Operationalizing Computerized Testing in Mathematics Competition

Operationalizing Computerized Testing in Mathematics Competition

S. Kanageswari Suppiah Shanmugam (Universiti Utara Malaysia, Malaysia), Liew-Kee Kor (University Teknologi MARA, Malaysia) and Mohan Chinnappan (University of South Australia, Australia)
Copyright: © 2019 |Pages: 17
DOI: 10.4018/978-1-5225-7832-1.ch012

Abstract

This chapter seeks to take a modest and yet formative approach in proposing computer-based test (CBT) as the inevitable next wave in digital assessment. The major section reports on the practical design of developing and administering CBT in a mathematics competition by HOTS educational innovation development (HEID) in a mathematics competition. This chapter describes the CBT developmental process undertaken by HEID, which focuses on constructing multiple-choice test items, administering CBT, and scoring the test. While CBT offers the possibility of improving assessment, the process of preparing items and conducting online competition have nevertheless encountered several challenges such as getting quality test items, school and teacher readiness, seat time in front of computer, computer compatibility, and internet speed. As with many other educational reforms at infancy, more research in the area of implementing CBT to facilitate international competitions is needed in landscaping the assessment platform of Education 4.0.
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Introduction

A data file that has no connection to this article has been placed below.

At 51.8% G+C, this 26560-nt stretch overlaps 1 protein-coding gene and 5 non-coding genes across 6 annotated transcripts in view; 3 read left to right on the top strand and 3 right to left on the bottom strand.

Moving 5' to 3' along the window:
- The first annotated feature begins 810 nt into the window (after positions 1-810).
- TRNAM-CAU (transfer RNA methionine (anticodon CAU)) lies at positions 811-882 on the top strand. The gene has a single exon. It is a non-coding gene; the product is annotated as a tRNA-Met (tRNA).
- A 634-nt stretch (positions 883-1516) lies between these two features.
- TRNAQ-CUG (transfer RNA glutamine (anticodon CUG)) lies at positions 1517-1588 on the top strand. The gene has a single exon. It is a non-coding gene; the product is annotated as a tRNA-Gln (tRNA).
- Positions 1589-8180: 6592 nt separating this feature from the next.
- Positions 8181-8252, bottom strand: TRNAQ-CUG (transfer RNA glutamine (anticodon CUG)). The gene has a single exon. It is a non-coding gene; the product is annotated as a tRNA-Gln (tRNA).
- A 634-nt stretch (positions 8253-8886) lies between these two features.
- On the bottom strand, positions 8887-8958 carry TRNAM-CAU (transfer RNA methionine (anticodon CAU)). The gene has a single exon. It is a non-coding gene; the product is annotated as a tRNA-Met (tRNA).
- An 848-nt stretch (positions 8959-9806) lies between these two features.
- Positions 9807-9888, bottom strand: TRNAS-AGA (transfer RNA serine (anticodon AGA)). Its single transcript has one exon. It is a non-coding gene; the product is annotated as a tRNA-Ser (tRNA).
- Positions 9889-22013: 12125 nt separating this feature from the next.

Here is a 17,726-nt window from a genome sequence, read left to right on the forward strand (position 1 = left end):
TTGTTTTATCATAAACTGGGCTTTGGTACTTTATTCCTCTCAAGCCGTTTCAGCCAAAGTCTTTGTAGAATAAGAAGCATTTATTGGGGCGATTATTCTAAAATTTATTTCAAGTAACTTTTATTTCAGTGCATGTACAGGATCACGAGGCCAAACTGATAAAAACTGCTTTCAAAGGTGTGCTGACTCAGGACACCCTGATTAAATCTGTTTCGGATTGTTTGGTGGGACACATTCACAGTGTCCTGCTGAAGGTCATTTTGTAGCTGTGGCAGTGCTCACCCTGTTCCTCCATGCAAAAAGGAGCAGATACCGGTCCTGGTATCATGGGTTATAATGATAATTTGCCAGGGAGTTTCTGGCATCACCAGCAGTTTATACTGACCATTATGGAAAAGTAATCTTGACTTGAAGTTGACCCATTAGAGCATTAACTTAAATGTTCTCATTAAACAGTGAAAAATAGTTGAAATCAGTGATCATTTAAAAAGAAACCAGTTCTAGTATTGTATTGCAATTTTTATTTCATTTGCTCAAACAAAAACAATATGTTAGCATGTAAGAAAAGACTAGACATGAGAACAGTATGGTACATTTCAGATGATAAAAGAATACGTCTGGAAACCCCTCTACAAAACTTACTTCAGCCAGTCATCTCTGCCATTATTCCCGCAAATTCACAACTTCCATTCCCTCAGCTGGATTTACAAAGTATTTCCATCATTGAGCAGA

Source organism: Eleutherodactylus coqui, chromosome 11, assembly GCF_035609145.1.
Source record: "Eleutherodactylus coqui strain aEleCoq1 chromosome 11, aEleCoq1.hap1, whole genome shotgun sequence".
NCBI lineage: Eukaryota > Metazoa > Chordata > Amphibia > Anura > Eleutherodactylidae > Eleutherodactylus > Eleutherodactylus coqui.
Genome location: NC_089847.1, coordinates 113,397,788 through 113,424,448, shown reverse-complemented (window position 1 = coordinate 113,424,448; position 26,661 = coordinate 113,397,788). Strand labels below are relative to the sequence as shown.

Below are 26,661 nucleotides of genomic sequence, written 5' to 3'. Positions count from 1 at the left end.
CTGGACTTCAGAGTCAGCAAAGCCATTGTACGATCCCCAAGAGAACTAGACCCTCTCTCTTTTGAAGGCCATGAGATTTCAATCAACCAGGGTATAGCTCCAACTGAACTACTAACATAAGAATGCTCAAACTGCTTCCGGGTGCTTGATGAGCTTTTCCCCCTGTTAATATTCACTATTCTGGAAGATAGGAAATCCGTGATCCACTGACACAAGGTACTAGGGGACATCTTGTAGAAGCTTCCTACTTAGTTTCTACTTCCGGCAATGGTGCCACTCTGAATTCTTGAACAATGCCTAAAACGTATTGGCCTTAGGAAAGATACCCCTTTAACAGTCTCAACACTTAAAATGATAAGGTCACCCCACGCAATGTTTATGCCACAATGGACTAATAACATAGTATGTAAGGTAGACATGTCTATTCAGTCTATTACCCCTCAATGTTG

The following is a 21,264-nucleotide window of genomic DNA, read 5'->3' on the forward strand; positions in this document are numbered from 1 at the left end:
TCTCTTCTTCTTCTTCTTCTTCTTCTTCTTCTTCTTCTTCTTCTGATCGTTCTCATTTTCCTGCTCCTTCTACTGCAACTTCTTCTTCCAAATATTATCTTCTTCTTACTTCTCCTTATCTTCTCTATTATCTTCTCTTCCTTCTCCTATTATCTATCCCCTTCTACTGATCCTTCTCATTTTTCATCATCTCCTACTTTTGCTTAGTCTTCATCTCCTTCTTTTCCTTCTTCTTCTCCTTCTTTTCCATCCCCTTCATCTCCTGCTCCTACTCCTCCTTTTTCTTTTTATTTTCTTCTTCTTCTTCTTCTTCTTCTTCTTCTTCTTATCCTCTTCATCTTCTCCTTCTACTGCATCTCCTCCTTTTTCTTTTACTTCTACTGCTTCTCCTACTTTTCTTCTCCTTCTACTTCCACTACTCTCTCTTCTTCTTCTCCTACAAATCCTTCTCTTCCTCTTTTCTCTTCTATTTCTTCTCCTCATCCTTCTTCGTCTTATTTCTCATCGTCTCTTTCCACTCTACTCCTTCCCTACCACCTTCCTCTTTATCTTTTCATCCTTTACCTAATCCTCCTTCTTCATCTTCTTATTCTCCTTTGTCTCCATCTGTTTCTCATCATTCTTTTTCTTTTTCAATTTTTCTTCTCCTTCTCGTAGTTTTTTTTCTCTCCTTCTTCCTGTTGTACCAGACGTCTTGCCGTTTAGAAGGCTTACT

Internet of things, artificial intelligence, cloud computing, and robots as learning partners are a few of the drivers that characterise Education 4.0 as a result of Industry 4.0 that has revolutionized global workforce and talent requirements in the digital economy. It is estimated that 65 percent of primary students schooling today will be employed in jobs, which are currently not in existence. This in turn spurs the need to treat students, their learning environment, and their learning tools as one cognitive system and in the present context of Education 4.0, the direction taken cannot afford to stray from technology. Accordingly, assessment in the 21st century can no longer just be designed to testing students’ knowledge per se. The need to answer the clarion call of extending its capacity to effectively and efficiently evaluate students’ knowledge application using technology support, particularly computer-assisted assessments can no longer be ignored. This urgency to design CBT, however, need to be meticulously planned and conducted, without compromising test reliability, validity and fairness, especially in view of battling against the challenges of implementing CBT in the global context of only four billion having access to internet connection among a population of seven billion. Ultimately, re-inventing assessment practices and aligning it with Education 4.0 is shaping the assessment landscape of this century as assessment shapes what, when and how students study. Assessment determines how much effort and work students are prepared to invest and the approach they will take in achieving the desired outcome. Therefore, the assessment design is one of the most influential aspects to consider in the pursuit of enhancing the quality of learning achieved at the end of any learning programme. This is needless to say that improving student learning begins by firstly improving the assessment design (Higher Education Academy, 2012).

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